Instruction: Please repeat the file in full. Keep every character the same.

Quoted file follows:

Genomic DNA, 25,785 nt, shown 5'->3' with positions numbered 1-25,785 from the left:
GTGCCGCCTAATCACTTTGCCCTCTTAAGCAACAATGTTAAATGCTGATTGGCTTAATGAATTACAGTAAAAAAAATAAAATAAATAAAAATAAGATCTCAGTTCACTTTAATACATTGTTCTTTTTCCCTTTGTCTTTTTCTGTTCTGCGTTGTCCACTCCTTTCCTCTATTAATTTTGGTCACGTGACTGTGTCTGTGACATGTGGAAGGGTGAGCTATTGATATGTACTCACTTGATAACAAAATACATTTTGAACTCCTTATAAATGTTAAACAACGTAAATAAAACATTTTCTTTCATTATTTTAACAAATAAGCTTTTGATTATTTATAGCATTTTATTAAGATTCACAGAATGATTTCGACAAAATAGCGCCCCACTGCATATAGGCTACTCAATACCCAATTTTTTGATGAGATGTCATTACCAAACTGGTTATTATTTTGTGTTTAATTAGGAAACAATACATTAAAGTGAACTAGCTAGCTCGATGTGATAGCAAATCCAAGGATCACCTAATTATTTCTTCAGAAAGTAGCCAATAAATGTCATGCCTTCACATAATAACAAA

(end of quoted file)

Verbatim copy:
Genomic DNA, 25,785 nt, shown 5'->3' with positions numbered 1-25,785 from the left:
GTGCCGCCTAATCACTTTGCCCTCTTAAGCAACAATGTTAAATGCTGATTGGCTTAATGAATTACAGTAAAAAAAATAAAATAAATAAAAATAAGATCTCAGTTCACTTTAATACATTGTTCTTTTTCCCTTTGTCTTTTTCTGTTCTGCGTTGTCCACTCCTTTCCTCTATTAATTTTGGTCACGTGACTGTGTCTGTGACATGTGGAAGGGTGAGCTATTGATATGTACTCACTTGATAACAAAATACATTTTGAACTCCTTATAAATGTTAAACAACGTAAATAAAACATTTTCTTTCATTATTTTAACAAATAAGCTTTTGATTATTTATAGCATTTTATTAAGATTCACAGAATGATTTCGACAAAATAGCGCCCCACTGCATATAGGCTACTCAATACCCAATTTTTTGATGAGATGTCATTACCAAACTGGTTATTATTTTGTGTTTAATTAGGAAACAATACATTAAAGTGAACTAGCTAGCTCGATGTGATAGCAAATCCAAGGATCACCTAATTATTTCTTCAGAAAGTAGCCAATAAATGTCATGCCTTCACATAATAACAAA